At the very beginning of the Gilded Age, Louisa May Alcott wrote the novel Eight Cousins. In the course of that novel, she offers several pointed moral critiques of the American love of money, as in this exchange:
“‘Yes, but there’s no time to read nowadays; a fellow has to keep scratching round to make money or he’s nobody,’ cut in Charlies, trying to look worldly-wise.
“‘This love of money is the curse of America, and for the sake of it men will sell honor and honesty, till we don’t know whom to trust, and it is only a genius like Agassiz who dares to say, “I cannot waste my time in getting rich”,’ said Mrs. Jessie sadly.”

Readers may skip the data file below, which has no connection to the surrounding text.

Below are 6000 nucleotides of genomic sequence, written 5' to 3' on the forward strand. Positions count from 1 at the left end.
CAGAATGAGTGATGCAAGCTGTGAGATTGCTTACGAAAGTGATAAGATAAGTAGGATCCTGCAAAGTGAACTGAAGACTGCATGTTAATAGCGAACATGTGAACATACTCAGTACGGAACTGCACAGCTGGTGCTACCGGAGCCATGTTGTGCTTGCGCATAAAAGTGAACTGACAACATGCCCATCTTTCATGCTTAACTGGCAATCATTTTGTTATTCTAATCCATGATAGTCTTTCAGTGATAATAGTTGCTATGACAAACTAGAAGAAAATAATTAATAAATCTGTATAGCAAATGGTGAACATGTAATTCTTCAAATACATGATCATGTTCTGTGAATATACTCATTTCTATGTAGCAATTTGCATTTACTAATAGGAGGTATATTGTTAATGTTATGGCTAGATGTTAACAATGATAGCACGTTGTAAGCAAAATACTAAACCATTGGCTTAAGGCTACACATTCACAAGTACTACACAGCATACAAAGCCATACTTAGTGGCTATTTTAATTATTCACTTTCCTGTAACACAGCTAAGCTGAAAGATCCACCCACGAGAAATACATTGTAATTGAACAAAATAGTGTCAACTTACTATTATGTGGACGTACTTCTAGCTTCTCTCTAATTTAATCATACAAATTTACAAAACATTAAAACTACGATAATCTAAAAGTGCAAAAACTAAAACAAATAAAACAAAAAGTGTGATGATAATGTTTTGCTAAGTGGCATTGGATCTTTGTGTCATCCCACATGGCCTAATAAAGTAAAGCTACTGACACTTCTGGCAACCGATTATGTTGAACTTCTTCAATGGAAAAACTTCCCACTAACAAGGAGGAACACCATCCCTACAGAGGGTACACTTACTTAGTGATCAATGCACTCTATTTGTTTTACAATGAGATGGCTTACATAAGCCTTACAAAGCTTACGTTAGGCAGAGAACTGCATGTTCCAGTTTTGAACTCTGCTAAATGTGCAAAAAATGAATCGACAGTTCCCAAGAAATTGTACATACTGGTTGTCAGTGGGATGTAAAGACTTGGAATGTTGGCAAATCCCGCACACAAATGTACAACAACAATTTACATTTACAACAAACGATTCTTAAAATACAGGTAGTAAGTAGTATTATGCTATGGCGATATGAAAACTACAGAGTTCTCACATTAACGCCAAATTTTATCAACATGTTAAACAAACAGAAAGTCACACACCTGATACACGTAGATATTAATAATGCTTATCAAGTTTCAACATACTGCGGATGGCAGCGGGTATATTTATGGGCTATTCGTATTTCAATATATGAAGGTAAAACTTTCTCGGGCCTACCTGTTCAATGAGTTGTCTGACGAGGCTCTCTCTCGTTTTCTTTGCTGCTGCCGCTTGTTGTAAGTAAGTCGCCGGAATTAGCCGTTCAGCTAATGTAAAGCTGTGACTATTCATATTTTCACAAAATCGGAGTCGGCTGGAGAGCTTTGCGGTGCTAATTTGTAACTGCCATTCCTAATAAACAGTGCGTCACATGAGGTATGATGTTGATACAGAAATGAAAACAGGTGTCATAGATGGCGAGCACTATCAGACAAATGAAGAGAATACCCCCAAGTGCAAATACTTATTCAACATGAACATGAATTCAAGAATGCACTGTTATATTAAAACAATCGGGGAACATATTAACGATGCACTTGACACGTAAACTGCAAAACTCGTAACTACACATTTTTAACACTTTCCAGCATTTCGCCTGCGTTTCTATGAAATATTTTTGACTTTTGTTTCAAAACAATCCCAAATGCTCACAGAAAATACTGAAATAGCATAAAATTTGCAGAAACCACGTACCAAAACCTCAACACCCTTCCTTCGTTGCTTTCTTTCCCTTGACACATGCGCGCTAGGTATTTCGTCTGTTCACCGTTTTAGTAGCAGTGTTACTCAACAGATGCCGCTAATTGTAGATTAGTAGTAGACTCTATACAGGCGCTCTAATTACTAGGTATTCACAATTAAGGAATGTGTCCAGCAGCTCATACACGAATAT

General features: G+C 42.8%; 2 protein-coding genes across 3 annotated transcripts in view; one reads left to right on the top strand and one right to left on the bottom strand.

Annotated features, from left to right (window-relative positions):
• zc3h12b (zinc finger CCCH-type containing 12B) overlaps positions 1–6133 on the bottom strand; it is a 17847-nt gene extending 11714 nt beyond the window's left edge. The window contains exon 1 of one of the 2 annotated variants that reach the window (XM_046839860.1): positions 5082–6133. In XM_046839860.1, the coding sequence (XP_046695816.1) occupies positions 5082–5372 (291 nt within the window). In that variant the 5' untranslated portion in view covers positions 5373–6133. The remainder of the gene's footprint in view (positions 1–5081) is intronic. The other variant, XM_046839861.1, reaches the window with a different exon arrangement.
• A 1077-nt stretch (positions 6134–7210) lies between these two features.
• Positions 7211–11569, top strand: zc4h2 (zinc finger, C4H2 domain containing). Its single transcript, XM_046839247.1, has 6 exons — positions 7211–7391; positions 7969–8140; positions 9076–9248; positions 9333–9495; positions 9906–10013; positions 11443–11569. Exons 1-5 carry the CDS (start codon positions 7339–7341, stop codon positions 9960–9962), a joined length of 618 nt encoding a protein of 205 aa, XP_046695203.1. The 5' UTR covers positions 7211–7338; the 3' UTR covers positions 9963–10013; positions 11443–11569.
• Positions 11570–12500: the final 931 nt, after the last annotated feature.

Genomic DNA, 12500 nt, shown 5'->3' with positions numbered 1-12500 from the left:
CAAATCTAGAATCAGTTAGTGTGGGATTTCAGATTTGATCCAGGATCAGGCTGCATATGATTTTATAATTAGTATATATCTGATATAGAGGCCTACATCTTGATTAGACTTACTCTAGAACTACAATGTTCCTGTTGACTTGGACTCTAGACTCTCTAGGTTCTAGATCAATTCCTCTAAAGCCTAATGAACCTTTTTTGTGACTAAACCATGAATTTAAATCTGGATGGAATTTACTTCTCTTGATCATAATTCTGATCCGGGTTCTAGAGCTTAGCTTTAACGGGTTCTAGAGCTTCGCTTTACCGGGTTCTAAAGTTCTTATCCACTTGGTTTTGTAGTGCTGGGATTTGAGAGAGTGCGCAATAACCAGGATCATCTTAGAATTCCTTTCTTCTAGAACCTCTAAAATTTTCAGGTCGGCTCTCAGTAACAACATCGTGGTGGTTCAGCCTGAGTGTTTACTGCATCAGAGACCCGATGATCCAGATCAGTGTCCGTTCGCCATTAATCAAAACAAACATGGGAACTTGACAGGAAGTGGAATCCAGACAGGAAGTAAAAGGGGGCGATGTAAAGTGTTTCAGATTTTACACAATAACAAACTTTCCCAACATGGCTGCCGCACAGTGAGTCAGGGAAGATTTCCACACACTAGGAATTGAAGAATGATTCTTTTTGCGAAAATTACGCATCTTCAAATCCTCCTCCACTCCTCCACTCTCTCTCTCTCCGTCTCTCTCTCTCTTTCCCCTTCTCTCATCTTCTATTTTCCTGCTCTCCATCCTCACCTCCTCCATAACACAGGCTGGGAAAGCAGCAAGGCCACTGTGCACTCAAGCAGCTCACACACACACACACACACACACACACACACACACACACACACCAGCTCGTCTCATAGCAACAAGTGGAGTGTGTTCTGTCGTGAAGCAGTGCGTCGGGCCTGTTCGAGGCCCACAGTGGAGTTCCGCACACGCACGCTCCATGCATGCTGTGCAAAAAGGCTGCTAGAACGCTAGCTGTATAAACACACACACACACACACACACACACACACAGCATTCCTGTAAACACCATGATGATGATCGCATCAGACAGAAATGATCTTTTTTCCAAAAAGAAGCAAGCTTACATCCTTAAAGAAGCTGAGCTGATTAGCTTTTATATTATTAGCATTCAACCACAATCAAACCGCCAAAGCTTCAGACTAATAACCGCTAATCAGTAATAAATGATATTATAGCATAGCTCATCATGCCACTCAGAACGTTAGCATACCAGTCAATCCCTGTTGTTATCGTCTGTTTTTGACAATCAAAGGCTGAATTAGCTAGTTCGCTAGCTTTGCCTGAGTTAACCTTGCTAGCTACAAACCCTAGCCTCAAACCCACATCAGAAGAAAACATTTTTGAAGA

— Chapter 17, “Good Bargains,” Eight Cousins
Today we live in the New Gilded Age. The only reason to read now is to learn how to make money. Morality is tied to value in dollars. And if we have any Agassizes today, their voices are so few and so quiet that they can’t be heard over the clamor of the marketplace, where everything and anything — honor, honesty, morals, trust, duty — may be bought and sold.